Petrol, vegetables and local rates pump up consumers price index

By Brian Fallow

Petrol prices rose 5.6 per cent.
Petrol prices rose 5.6 per cent.

Consumer prices rose 0.9 per cent in the September quarter, mainly reflecting higher petrol prices and seasonal increases in vegetables and local body rates.

It pushed the annual inflation rate up to 1.4 per cent after four successive quarters below the bottom of the Reserve Bank's 1 to 3 per cent target band.

Non-tradables inflation, which reflects those prices unaffected by world prices or the exchange rate, continued to edge higher on an annual basis.

At 2.8 per cent it is the highest it has been for four years if the effects of the GST increase in 2010 are excluded.

The Reserve Bank is watchful for signs of construction cost inflation spilling over from Canterbury to the rest of the country.

But for the second quarter in a row construction cost rises slowed in Canterbury, albeit the annual rate is still 9.8 per cent, and in the rest of New Zealand the annual increase in construction costs was unchanged at 3.1 per cent.

A 5.6 per cent rise in petrol prices explained nearly a third of the quarterly increase in the consumers price index. Prices at the pump hit an all-time high in the third week of July, though they fell 4 per cent from that peak by the end of September, Statistics New Zealand said. Diesel prices rose 6.7 per cent.

A 20 per cent rise in vegetable prices explained another third of the CPI increase, but economists expect the normal seasonal pattern to see that unwind over the next few months.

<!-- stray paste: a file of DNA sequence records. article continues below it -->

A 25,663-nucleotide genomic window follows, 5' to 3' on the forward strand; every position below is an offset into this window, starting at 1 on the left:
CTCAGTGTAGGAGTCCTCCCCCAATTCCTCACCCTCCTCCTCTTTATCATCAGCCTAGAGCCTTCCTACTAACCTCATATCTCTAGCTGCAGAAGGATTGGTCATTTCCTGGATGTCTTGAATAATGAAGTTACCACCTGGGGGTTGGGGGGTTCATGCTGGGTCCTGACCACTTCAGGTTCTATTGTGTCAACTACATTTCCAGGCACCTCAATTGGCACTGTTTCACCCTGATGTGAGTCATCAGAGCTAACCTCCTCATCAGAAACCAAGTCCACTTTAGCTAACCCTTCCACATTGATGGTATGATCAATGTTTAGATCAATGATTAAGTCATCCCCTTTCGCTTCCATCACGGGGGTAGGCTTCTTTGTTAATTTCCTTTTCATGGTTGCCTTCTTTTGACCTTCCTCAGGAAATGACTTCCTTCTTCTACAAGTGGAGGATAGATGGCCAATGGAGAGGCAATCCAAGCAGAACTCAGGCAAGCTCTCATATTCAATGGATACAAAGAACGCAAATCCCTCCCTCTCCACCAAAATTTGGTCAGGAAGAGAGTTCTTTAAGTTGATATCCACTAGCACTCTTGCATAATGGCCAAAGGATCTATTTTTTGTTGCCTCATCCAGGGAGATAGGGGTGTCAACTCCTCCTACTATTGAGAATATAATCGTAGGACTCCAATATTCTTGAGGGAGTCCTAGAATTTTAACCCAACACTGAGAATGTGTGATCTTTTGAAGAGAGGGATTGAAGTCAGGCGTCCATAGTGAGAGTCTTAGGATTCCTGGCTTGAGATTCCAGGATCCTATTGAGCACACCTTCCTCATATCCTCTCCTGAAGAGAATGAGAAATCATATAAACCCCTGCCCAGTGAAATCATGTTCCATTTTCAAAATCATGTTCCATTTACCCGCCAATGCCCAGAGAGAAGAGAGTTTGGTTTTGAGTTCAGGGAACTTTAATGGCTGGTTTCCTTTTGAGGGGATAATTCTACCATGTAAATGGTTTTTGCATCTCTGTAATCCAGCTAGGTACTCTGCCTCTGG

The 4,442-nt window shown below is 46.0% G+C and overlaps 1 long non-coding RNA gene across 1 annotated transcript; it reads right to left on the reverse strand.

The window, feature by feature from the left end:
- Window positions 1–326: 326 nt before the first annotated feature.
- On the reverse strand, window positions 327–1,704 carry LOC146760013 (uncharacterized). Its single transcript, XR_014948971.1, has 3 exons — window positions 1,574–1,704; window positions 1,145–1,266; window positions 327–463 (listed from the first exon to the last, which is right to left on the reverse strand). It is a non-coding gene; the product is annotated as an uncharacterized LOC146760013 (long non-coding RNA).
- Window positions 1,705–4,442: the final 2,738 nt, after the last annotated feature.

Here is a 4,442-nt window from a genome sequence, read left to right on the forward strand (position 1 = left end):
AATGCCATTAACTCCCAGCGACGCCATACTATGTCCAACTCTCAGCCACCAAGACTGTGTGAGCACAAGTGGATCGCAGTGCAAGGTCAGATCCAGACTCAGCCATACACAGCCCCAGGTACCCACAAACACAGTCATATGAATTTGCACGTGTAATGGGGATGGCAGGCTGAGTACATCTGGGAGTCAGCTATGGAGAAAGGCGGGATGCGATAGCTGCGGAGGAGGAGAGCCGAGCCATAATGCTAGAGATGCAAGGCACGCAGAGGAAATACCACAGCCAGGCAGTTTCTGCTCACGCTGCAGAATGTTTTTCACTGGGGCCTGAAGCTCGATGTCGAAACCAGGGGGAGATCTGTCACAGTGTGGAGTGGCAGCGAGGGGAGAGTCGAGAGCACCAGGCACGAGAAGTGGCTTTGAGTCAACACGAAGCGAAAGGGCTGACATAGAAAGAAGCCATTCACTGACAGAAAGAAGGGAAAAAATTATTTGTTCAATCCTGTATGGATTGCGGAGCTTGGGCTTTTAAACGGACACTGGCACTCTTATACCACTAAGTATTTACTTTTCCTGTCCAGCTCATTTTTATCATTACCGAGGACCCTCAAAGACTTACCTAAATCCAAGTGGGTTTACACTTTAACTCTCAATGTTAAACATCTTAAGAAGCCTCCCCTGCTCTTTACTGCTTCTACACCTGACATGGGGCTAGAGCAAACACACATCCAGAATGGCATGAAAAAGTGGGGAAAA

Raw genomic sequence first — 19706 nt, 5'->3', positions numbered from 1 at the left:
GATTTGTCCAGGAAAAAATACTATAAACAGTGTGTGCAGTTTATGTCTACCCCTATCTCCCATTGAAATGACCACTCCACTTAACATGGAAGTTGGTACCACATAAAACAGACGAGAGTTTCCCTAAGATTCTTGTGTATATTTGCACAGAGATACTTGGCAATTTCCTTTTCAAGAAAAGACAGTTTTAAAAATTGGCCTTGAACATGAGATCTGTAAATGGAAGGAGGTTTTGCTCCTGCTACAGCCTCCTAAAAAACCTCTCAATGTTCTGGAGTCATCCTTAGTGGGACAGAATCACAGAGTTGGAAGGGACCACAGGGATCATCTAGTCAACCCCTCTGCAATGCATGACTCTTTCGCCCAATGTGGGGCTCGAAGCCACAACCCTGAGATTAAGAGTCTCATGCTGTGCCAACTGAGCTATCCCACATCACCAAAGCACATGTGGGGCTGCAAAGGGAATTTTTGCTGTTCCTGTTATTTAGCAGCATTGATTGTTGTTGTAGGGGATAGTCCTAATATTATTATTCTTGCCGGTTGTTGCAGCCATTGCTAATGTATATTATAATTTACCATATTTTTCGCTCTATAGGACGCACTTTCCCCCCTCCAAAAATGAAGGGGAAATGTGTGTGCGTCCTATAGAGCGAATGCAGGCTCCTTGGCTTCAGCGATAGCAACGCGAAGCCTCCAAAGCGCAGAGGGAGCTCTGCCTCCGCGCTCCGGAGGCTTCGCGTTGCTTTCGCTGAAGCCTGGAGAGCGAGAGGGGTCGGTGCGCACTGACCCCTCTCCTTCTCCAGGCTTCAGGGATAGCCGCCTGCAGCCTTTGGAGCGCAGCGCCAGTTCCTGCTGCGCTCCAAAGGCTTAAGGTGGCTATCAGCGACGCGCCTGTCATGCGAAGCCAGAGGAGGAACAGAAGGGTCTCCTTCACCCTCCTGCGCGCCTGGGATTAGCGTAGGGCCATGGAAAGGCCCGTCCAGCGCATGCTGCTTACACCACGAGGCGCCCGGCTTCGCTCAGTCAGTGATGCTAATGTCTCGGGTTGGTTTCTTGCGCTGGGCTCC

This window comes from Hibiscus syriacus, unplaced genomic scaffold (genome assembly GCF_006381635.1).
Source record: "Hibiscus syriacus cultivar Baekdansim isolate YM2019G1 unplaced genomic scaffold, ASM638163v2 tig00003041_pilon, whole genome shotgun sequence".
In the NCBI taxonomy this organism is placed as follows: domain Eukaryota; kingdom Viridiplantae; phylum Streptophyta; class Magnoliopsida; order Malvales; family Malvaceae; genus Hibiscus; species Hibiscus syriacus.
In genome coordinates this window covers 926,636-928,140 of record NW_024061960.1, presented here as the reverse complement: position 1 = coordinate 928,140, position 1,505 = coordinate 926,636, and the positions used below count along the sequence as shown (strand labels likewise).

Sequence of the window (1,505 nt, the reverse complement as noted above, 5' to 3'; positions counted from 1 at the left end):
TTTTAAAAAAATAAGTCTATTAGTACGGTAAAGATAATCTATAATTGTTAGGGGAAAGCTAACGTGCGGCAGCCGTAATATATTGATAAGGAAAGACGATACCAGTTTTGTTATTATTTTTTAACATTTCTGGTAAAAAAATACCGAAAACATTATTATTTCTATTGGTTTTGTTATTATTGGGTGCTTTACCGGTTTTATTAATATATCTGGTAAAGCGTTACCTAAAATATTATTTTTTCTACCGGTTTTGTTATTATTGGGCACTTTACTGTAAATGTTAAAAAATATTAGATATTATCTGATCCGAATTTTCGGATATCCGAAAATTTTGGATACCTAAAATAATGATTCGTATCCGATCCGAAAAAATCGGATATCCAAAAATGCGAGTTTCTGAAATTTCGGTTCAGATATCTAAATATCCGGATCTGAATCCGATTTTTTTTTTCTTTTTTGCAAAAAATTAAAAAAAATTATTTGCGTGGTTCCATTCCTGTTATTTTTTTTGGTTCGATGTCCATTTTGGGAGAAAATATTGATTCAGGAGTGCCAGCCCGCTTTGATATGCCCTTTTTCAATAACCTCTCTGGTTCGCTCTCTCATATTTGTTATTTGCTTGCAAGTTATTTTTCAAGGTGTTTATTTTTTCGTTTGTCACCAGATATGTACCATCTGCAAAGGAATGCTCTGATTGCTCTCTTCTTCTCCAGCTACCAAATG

A 3.5 per cent rise in local body rates contributed to a 1.4 per cent quarterly increase in central and local government charges, continuing the pattern where government charges significantly exceed general inflation.

Measures of core inflation edged higher. The Reserve Bank's preferred measure, which had been steady at an annual rate of 1.5 per cent for the previous five quarters, crept up to 1.6 per cent.

The 10 per cent trimmed mean, which disregards the largest price increases and falls and reflects the broad mass of prices in between, was 1.4 per cent, up from 0.8 per cent in the June year.

And the weighted median increase was 1.8 per cent, up from 1.3 per cent in the year to June.

Deutsche Bank chief economist Darren Gibbs said the Reserve Bank would view the September numbers as confirming the picture in its September forecasts, that an increase in the official cash rate of 75 to 100 basis points is likely next year.

- NZ Herald

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